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Review: Batman/The Shadow #5

Overview: It’s a race against time as a mortally wounded Batman and the Shadow try to prevent the Stag and the Joker from reaching Shamba-La.


Synopsis (spoilers ahead): The story opens with Batman bleeding from his abdomen on an operating table as Alfred tries to stabilize him as the Shadow looks over them both.  The Shadow explains that wounds caused by the Stag do not heal and that Batman will eventually die from his injuries.  Batman forces himself to his feet and gets to work.  Its revealed that Batman slipped a tracking device on the Stag and from looking at surveillance footage of the Stag freeing the Joker from the hospital, it appears that the Stag is multiple people.  The story then moves to a cave in the Faroe Islands where The Shadow’s associates Margo Lane and Henry Vincent have been captured by the Joker and the Stag and are hanging upside down from the cave ceiling.


Batman and the Shadow follow the Stag’s signal to the island, with Batman wearing armor designed to keep him alive until the mission is over.  They track the signal to a cave covered in hanging skulls and the two descend in to the cave.  In the meantime the Joker taunts Margo and Harry, revealing that the door to Shamba-La is at the bottom of the cave and it will soon be open.  The scene is interrupted by the Shadow and Batman who free Margo and Harry as the heroes and villains begin to fight.  An army of Stags arrive and as Batman and the Shadow fight them off, the original Stag and the Joker leave for the door to Shamba-La.  As the two heroes follow, Batman begins to weaken because of his injuries.  The Shadow tells Batman that the Teachers of Shamba-La may be able to save his life.  The story ends with the door to Shamba-La open and the Stag’s army inside Shamba-La killing everyone inside and setting it on fire, with the Shadow realizing the Stag’s plan is not to steal from Shamba-La, but to destroy it.


Analysis: This is the penultimate issue of the series and is all about setting up the final battle.   Batman sustaining a mystical injury that can only be healed by the power of Shamba-La is far from a new idea, but it does an effective job of adding tension and an increased sense of urgency to the story.  It’s a plot device that looses a bit of impact on a character like Batman because lets face it, he’s going to be fine by the end of the story, but part of the fun of Batman is seeing him overcome impossible odds so its hard to blame the writers for giving Batman the additional challenge of being near death to overcome.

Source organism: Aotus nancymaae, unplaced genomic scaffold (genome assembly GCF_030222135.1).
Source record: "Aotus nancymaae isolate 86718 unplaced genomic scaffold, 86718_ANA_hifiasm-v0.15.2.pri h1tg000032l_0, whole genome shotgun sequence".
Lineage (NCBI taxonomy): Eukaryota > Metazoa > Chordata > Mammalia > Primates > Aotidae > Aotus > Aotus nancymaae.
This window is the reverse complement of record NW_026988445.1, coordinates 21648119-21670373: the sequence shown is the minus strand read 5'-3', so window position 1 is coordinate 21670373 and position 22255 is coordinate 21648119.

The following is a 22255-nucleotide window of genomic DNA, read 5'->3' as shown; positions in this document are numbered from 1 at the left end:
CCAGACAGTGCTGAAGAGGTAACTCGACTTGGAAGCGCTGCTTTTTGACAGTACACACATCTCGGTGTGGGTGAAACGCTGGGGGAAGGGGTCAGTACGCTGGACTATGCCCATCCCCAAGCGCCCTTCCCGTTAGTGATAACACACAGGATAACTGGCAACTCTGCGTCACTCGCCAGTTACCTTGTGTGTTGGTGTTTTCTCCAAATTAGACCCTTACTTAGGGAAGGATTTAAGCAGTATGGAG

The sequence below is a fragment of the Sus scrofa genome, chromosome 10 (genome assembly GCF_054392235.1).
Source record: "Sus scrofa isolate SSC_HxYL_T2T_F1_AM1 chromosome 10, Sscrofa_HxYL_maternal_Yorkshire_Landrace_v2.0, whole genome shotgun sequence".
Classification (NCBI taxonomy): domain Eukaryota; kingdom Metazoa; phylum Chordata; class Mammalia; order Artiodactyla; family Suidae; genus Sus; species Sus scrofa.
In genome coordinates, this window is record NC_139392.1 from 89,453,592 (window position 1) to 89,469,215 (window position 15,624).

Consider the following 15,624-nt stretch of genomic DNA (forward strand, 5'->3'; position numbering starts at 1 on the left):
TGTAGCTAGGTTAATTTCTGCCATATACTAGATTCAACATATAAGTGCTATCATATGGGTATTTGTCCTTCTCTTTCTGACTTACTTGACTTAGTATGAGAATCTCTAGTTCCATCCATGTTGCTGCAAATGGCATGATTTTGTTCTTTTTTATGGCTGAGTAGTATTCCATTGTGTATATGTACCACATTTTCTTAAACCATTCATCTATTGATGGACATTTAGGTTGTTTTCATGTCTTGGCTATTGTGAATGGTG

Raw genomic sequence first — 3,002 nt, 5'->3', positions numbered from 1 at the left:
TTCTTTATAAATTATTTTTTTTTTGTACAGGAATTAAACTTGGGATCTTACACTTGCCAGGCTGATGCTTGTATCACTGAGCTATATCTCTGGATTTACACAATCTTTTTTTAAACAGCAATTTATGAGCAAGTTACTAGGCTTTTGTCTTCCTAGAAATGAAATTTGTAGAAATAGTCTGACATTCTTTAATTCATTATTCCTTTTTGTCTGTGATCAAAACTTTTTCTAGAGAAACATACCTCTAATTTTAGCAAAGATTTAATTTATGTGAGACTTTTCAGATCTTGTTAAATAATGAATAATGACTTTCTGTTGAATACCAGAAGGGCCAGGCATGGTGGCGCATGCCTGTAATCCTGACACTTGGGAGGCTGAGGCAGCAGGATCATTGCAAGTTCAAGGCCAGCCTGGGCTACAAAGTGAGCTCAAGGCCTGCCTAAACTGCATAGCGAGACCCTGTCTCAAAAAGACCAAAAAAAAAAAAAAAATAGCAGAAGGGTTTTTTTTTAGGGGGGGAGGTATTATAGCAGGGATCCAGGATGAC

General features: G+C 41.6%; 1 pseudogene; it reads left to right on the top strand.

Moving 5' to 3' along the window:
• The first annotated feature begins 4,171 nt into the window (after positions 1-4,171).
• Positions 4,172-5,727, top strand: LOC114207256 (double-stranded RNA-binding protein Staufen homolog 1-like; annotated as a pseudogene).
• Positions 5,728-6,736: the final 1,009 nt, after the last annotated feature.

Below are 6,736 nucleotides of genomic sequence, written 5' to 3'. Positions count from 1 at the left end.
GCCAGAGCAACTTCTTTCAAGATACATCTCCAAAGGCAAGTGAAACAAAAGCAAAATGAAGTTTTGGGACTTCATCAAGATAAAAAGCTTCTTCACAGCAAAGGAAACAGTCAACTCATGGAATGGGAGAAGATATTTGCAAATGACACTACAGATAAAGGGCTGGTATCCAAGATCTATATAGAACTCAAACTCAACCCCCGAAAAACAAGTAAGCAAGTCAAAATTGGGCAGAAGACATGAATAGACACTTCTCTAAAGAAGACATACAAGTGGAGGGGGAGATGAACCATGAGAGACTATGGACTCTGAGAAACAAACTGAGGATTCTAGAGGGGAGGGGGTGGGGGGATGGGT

The Shadow has for the majority of this series been something of a one-note character and there is a definite attempt to give the character more depth and something of an arc as the story nears its conclusion.  The Shadow lectures Batman about showing criminals mercy and Margo reiterates to the Joker that the Shadow has lost much of his humanity.  During the rescue of Margo and Harry, the Shadow tells Margo that he does still care and in the battle with the army of Stags, Margo notices that the Shadow is only wounding the Stags, not killing them.  The change for the character is a little abrupt and there’s little reason given for the Shadow to have this change of heart, but the writers do well to call out how abrupt a change this is with Margo and Harry’s shock at the Shadow showing any regard for their well being or to not kill his adversaries.  I can presume that the intention is for Shadow to be rediscovering his humanity as a result of his partnering with a more inspiring hero like Batman, but it isn’t entirely clear in this issue.  It’s something that may play better in the context of reading the whole story in a collected edition and at the end of the day, its unfair to judge a character arc in story when there is still a whole issue left to complete that arc.


The Stag continues to be a mystery in this story and I like how any revelations about the Stag have yet to be fully explained.  Batman is convinced that the Stag is merely “theatricality and deception” but the story doesn’t really go beyond Batman making a statement.  There’s no explanation or unmasking of any of the Stag’s army and it does a good job of preserving the Stag as a supernatural character.  While Batman is often a more grounded character, in a story about ageless vengeful crime fighters and doorways to a magic kingdom, it would be strange if this story goes for a Scooby-Doo ending and reveals everything about the Stag to be a parlor trick.


I do find it needless for the cave in which this issue takes place in to be the same sort of haunted cave that Alfred tells the Shadow about in issue #3.  It doesn’t really add anything to the story and it feels forced and unnecessary to give Alfred a personal connection to a story when Alfred doesn’t seem to factor in to the finale of the story.


Rossmo’s art continues to give the book an eerie and supernatural tone that fits this story well.  Rossmo continues to give the Stag a creepy and unsettling quality, which given that the Stag is a character of very few words, makes the character much more compelling.  I’ve come to quite enjoy Rossmo’s inventive panel layouts, such as the angled panels as the Shadow and Batman are entering the cave, which serve to not only fit a great deal of story but work to give the scene a sense of the decent into madness that the Shadow warns Batman about just before they enter the cave.


Final Thoughts: This book continues to be a compelling story filled with atmosphere and tension as it nears its conclusion.  I’m looking forward to reading the complete story next month.


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